IF YOU’VE HEARD anything about probiotics, you likely know that these live bacteria (found in foods like kefir, yogurt, and kombucha) are key for good gut health. And if you consider that your microbiome—all of the bacteria in your body—is a mix of good and bad bacteria (like the kind that make you sick), it’s important to have enough of the good guys so your body functions properly.
The problem is, it’s tough to get enough from food alone, so a supplement—like one that blends enzymes and other ingredients, like ginger to help with digestion—is a good bet.
Even more: Probiotics do far more than ease stomach troubles.
“Probiotics have been around for awhile but in the past five years, there’s been a lot more research on them,” says Kristina Secinaro, R.D., a research dietitian in the Center for Clinical Investigation at Brigham and Women’s Hospital in Boston, MA. “And while most people just thought of probiotics as beneficial for digestive health, your gut is connected to your entire body.”
1. Weight loss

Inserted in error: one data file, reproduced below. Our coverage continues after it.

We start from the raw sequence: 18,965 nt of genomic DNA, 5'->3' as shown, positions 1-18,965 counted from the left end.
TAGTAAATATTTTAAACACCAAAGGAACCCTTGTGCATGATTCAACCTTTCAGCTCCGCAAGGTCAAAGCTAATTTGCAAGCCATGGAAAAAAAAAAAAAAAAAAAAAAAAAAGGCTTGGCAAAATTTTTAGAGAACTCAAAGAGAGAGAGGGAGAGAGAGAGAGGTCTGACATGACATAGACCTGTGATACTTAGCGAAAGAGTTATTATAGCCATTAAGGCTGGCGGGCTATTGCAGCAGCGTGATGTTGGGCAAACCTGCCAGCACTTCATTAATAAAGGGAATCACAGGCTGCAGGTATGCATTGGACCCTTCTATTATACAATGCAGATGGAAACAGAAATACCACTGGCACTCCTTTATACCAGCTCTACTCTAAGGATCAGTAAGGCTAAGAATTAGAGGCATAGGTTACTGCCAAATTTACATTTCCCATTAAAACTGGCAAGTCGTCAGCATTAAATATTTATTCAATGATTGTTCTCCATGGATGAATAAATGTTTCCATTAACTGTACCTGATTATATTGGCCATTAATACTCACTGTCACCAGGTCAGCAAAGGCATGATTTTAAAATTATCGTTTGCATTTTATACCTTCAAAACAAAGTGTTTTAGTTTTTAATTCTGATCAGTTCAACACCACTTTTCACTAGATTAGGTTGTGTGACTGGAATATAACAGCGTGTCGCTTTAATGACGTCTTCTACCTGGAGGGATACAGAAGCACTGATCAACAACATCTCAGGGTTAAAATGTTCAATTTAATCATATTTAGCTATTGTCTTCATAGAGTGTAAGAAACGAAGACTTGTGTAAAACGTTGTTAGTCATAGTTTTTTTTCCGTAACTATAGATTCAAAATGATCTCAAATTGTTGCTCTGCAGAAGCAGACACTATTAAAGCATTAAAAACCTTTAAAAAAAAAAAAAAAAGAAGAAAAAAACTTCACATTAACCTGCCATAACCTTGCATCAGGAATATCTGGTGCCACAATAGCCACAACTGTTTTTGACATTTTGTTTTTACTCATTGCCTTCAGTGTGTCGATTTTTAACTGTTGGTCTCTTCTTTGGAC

Consuming probiotics really can reduce your body weight and body mass index, according to a new meta-analysis published in theInternational Journal of Food Sciences and Nutrition, which provides evidence that’s previously been lacking. Researchers combined the findings of 25 randomized trials, including over 1,900 healthy adults. Interestingly, ingesting more than one type of probiotic and taking them for 8 weeks or more results in the greatest amount of weight loss. But it’s still pretty modest. Men and women saw a decrease in weight by 0.59 kg (1.3 pounds) and BMI by 0.49 kg/m2 (your BMI is weight in kilograms divided by the square of your height in meters). Kimball also notes that probiotics can improve your blood sugar control and affect sensitivity to leptin (a hormone that helps regulate appetite.) This is key for anyone struggling with type 2 diabetes. This meta-analysis backs it up: Even this small reduction in weight can lower your risk for diseases such as Type 2 diabetes and high blood pressure.